Other parents, whose children are badly behaved and rarely disciplined, keep asking me when will I invite their children to spend the night at my house. One parent has even come to my door expecting this, making me look like the bad guy in front of her children. How do I say no without upsetting the children? I am not at all comfortable with my child playing at the other families homes either.
Ahh, yes -- neighborhood politics. It sure isn't comfortable to be pressured into something right at your own front door. There are two steps to try in this situation. First, try the "Polite Refusal" tactic: Say, "Oh, that's so sweet, but we're busy tonight -- good night! See you later!" ...and close the door. Your really can't worry about being made to look bad in front of the other children -- that's their PARENTS' fault -- not yours. Take a deep breath and let it go.
But what to do if "Polite Refusal" isn't enough? Say, "The grownups have to talk about this some other time when we can sit down and talk for a few minutes, without the kids around." Then, arrange to have a phone or in-person chat with the other parents. "Can we talk for a few minutes sometime about family rules? I'd rather not talk about it with the kids around." In that situation, many parents will sense your concerns -- and drop it. Others might want to hear your concerns. Plan to have both you and your partner present, and prepare ahead of time. When the time comes, say, "You know, it would be hard for us to host a sleepover because our house has rules that your kids have a hard time following. Once we have a few short playdates that go well, maybe we can move on to sleepovers. For now, I'd also rather our kids stay to play at our house, because we've had some incidents here that didn't go well." Stick with 2 or 3 main issues, and leave your emotions out of it -- even if the other parents get upset. If the other parents DO get upset and defensive, that's OK -- at least they won't ask again for a sleepover! But maybe you'll get lucky, and they'll take what you're saying to heart.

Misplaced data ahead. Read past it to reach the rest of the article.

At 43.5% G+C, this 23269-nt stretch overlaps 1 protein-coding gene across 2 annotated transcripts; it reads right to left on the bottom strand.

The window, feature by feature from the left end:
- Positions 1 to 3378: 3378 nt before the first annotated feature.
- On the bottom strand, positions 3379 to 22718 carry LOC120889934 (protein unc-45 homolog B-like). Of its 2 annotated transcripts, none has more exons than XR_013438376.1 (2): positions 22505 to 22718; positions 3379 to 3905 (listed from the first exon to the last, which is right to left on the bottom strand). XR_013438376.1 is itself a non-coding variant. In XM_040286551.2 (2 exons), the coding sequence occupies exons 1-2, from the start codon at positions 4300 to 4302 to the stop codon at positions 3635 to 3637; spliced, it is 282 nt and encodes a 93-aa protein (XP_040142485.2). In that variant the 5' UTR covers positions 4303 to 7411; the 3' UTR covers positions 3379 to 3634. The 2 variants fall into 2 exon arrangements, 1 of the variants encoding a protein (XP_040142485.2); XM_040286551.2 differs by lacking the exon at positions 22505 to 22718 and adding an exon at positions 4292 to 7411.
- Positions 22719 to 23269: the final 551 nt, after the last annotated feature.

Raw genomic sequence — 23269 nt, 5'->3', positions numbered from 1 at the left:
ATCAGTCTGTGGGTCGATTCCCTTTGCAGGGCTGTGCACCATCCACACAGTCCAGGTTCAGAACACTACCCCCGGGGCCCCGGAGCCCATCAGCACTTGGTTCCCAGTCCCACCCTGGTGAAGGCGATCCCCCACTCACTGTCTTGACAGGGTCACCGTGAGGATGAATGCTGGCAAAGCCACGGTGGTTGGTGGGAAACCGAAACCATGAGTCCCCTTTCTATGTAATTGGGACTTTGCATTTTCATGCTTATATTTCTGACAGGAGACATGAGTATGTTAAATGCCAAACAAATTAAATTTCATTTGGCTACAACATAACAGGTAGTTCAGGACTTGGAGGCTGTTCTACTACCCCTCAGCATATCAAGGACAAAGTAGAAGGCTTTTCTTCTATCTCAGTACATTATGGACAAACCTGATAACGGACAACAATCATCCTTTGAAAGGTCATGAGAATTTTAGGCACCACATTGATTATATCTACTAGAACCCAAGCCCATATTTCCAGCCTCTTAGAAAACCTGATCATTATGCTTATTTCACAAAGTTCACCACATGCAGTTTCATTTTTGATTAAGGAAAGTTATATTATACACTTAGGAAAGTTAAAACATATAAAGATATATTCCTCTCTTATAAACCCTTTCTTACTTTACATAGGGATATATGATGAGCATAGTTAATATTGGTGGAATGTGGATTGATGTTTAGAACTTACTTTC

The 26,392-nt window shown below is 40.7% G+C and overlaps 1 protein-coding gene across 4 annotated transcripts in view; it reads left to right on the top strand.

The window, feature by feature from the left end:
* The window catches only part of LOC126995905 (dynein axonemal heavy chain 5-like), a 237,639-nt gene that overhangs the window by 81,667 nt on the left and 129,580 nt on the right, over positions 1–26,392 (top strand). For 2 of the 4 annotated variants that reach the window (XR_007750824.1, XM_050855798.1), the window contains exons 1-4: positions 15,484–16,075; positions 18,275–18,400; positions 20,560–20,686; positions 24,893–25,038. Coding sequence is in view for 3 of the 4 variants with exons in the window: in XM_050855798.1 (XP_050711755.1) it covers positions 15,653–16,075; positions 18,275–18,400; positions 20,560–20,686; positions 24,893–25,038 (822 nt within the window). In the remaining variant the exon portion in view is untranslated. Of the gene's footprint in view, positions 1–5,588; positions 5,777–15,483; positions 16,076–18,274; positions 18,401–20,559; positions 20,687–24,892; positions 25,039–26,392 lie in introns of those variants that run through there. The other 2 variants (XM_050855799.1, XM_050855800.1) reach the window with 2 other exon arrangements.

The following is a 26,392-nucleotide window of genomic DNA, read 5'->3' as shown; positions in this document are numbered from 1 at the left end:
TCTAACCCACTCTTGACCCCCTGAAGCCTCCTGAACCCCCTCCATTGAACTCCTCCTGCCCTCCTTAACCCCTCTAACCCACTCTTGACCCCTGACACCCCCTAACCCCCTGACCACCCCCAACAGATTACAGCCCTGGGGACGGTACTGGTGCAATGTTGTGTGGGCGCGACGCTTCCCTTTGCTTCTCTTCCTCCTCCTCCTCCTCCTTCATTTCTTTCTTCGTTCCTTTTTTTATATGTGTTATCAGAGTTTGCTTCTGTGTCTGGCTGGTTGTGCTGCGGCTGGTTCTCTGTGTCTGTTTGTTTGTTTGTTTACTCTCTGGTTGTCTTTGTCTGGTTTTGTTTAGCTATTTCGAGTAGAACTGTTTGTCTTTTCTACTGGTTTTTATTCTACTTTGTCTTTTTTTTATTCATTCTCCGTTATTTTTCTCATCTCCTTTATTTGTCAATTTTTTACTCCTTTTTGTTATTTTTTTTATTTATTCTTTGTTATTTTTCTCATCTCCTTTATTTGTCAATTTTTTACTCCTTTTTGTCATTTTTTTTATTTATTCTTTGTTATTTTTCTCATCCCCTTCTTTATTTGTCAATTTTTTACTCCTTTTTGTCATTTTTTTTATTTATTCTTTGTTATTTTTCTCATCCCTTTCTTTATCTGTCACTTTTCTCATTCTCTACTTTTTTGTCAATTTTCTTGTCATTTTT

I know it's uncomfortable to confront the situation. But look at it this way: The other parents have no way of improving the situation if they don't know there's a problem. And you're being a great role model to show your kids that you're willing to stand up to do the right thing -- even if it's difficult. Don't forget to process the situation with your kids later, giving them the kid-friendly version of the fact that others are only welcome if they can follow your house rules. Let them ask questions, and the whole family will learn an important lesson.